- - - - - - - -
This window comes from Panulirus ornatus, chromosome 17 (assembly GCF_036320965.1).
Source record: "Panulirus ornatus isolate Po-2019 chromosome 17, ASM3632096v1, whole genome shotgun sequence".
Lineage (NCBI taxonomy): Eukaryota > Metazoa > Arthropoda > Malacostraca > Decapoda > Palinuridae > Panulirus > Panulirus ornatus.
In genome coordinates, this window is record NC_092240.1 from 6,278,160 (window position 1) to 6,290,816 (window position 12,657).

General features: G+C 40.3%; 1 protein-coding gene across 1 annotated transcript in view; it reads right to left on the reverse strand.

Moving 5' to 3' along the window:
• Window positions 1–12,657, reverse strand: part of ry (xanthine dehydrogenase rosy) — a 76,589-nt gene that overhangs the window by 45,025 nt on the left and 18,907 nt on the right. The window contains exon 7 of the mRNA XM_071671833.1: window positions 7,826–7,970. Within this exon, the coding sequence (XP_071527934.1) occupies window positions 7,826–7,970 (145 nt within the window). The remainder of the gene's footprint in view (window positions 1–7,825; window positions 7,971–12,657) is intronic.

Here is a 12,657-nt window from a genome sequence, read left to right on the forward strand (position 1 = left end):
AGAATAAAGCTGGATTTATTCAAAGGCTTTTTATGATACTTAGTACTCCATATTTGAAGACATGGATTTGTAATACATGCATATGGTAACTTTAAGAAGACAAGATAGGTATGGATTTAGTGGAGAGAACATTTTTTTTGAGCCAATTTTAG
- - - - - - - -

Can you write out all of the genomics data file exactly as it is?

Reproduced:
This window comes from Panulirus ornatus, chromosome 17 (assembly GCF_036320965.1).
Source record: "Panulirus ornatus isolate Po-2019 chromosome 17, ASM3632096v1, whole genome shotgun sequence".
Lineage (NCBI taxonomy): Eukaryota > Metazoa > Arthropoda > Malacostraca > Decapoda > Palinuridae > Panulirus > Panulirus ornatus.
In genome coordinates, this window is record NC_092240.1 from 6,278,160 (window position 1) to 6,290,816 (window position 12,657).

General features: G+C 40.3%; 1 protein-coding gene across 1 annotated transcript in view; it reads right to left on the reverse strand.

Moving 5' to 3' along the window:
• Window positions 1–12,657, reverse strand: part of ry (xanthine dehydrogenase rosy) — a 76,589-nt gene that overhangs the window by 45,025 nt on the left and 18,907 nt on the right. The window contains exon 7 of the mRNA XM_071671833.1: window positions 7,826–7,970. Within this exon, the coding sequence (XP_071527934.1) occupies window positions 7,826–7,970 (145 nt within the window). The remainder of the gene's footprint in view (window positions 1–7,825; window positions 7,971–12,657) is intronic.

Here is a 12,657-nt window from a genome sequence, read left to right on the forward strand (position 1 = left end):
AGAATAAAGCTGGATTTATTCAAAGGCTTTTTATGATACTTAGTACTCCATATTTGAAGACATGGATTTGTAATACATGCATATGGTAACTTTAAGAAGACAAGATAGGTATGGATTTAGTGGAGAGAACATTTTTTTTGAGCCAATTTTAG